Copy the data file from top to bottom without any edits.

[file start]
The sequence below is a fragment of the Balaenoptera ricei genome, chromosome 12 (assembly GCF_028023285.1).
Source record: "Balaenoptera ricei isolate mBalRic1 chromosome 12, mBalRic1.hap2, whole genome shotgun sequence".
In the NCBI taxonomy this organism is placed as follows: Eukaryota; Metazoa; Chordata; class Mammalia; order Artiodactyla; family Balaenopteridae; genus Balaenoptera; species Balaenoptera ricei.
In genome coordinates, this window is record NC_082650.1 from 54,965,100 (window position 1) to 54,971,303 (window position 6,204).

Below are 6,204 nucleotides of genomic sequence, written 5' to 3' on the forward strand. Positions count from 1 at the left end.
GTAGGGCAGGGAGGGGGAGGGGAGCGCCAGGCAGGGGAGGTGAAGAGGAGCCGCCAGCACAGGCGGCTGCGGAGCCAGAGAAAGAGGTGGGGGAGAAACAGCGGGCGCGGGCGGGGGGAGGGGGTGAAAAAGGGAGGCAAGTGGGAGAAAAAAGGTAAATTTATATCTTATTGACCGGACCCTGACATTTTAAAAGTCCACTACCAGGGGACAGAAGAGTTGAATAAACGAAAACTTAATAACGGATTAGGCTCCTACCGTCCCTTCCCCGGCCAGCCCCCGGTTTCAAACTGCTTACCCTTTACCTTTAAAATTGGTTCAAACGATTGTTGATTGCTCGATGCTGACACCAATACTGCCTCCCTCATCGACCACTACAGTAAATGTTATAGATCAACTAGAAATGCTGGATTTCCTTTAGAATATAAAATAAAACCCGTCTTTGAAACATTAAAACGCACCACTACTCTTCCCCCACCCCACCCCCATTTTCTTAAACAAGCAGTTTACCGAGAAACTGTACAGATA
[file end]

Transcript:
The sequence below is a fragment of the Balaenoptera ricei genome, chromosome 12 (assembly GCF_028023285.1).
Source record: "Balaenoptera ricei isolate mBalRic1 chromosome 12, mBalRic1.hap2, whole genome shotgun sequence".
In the NCBI taxonomy this organism is placed as follows: Eukaryota; Metazoa; Chordata; class Mammalia; order Artiodactyla; family Balaenopteridae; genus Balaenoptera; species Balaenoptera ricei.
In genome coordinates, this window is record NC_082650.1 from 54,965,100 (window position 1) to 54,971,303 (window position 6,204).

Below are 6,204 nucleotides of genomic sequence, written 5' to 3' on the forward strand. Positions count from 1 at the left end.
GTAGGGCAGGGAGGGGGAGGGGAGCGCCAGGCAGGGGAGGTGAAGAGGAGCCGCCAGCACAGGCGGCTGCGGAGCCAGAGAAAGAGGTGGGGGAGAAACAGCGGGCGCGGGCGGGGGGAGGGGGTGAAAAAGGGAGGCAAGTGGGAGAAAAAAGGTAAATTTATATCTTATTGACCGGACCCTGACATTTTAAAAGTCCACTACCAGGGGACAGAAGAGTTGAATAAACGAAAACTTAATAACGGATTAGGCTCCTACCGTCCCTTCCCCGGCCAGCCCCCGGTTTCAAACTGCTTACCCTTTACCTTTAAAATTGGTTCAAACGATTGTTGATTGCTCGATGCTGACACCAATACTGCCTCCCTCATCGACCACTACAGTAAATGTTATAGATCAACTAGAAATGCTGGATTTCCTTTAGAATATAAAATAAAACCCGTCTTTGAAACATTAAAACGCACCACTACTCTTCCCCCACCCCACCCCCATTTTCTTAAACAAGCAGTTTACCGAGAAACTGTACAGATA